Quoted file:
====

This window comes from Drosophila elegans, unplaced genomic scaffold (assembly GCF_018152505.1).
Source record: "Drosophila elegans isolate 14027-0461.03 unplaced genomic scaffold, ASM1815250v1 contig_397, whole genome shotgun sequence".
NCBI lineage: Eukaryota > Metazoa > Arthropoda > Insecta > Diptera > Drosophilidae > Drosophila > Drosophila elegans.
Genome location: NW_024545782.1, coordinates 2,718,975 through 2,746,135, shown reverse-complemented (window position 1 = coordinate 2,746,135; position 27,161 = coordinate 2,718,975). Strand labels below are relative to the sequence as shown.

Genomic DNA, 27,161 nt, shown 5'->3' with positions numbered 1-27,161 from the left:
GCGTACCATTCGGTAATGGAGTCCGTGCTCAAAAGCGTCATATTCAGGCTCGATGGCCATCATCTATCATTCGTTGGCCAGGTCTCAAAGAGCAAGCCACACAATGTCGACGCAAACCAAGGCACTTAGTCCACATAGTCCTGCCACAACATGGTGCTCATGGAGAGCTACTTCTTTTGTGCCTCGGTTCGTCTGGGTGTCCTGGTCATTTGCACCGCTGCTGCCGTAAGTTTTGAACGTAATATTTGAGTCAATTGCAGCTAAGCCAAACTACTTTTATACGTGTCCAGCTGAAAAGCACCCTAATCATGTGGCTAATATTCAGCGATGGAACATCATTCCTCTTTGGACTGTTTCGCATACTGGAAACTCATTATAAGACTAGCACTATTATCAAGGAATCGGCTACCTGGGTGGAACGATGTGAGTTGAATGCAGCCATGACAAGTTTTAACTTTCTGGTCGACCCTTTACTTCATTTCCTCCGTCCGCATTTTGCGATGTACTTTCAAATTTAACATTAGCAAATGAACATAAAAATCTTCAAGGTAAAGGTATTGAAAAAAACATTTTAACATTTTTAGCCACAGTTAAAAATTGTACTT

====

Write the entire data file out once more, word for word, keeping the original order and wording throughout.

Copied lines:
This window comes from Drosophila elegans, unplaced genomic scaffold (assembly GCF_018152505.1).
Source record: "Drosophila elegans isolate 14027-0461.03 unplaced genomic scaffold, ASM1815250v1 contig_397, whole genome shotgun sequence".
NCBI lineage: Eukaryota > Metazoa > Arthropoda > Insecta > Diptera > Drosophilidae > Drosophila > Drosophila elegans.
Genome location: NW_024545782.1, coordinates 2,718,975 through 2,746,135, shown reverse-complemented (window position 1 = coordinate 2,746,135; position 27,161 = coordinate 2,718,975). Strand labels below are relative to the sequence as shown.

Genomic DNA, 27,161 nt, shown 5'->3' with positions numbered 1-27,161 from the left:
GCGTACCATTCGGTAATGGAGTCCGTGCTCAAAAGCGTCATATTCAGGCTCGATGGCCATCATCTATCATTCGTTGGCCAGGTCTCAAAGAGCAAGCCACACAATGTCGACGCAAACCAAGGCACTTAGTCCACATAGTCCTGCCACAACATGGTGCTCATGGAGAGCTACTTCTTTTGTGCCTCGGTTCGTCTGGGTGTCCTGGTCATTTGCACCGCTGCTGCCGTAAGTTTTGAACGTAATATTTGAGTCAATTGCAGCTAAGCCAAACTACTTTTATACGTGTCCAGCTGAAAAGCACCCTAATCATGTGGCTAATATTCAGCGATGGAACATCATTCCTCTTTGGACTGTTTCGCATACTGGAAACTCATTATAAGACTAGCACTATTATCAAGGAATCGGCTACCTGGGTGGAACGATGTGAGTTGAATGCAGCCATGACAAGTTTTAACTTTCTGGTCGACCCTTTACTTCATTTCCTCCGTCCGCATTTTGCGATGTACTTTCAAATTTAACATTAGCAAATGAACATAAAAATCTTCAAGGTAAAGGTATTGAAAAAAACATTTTAACATTTTTAGCCACAGTTAAAAATTGTACTT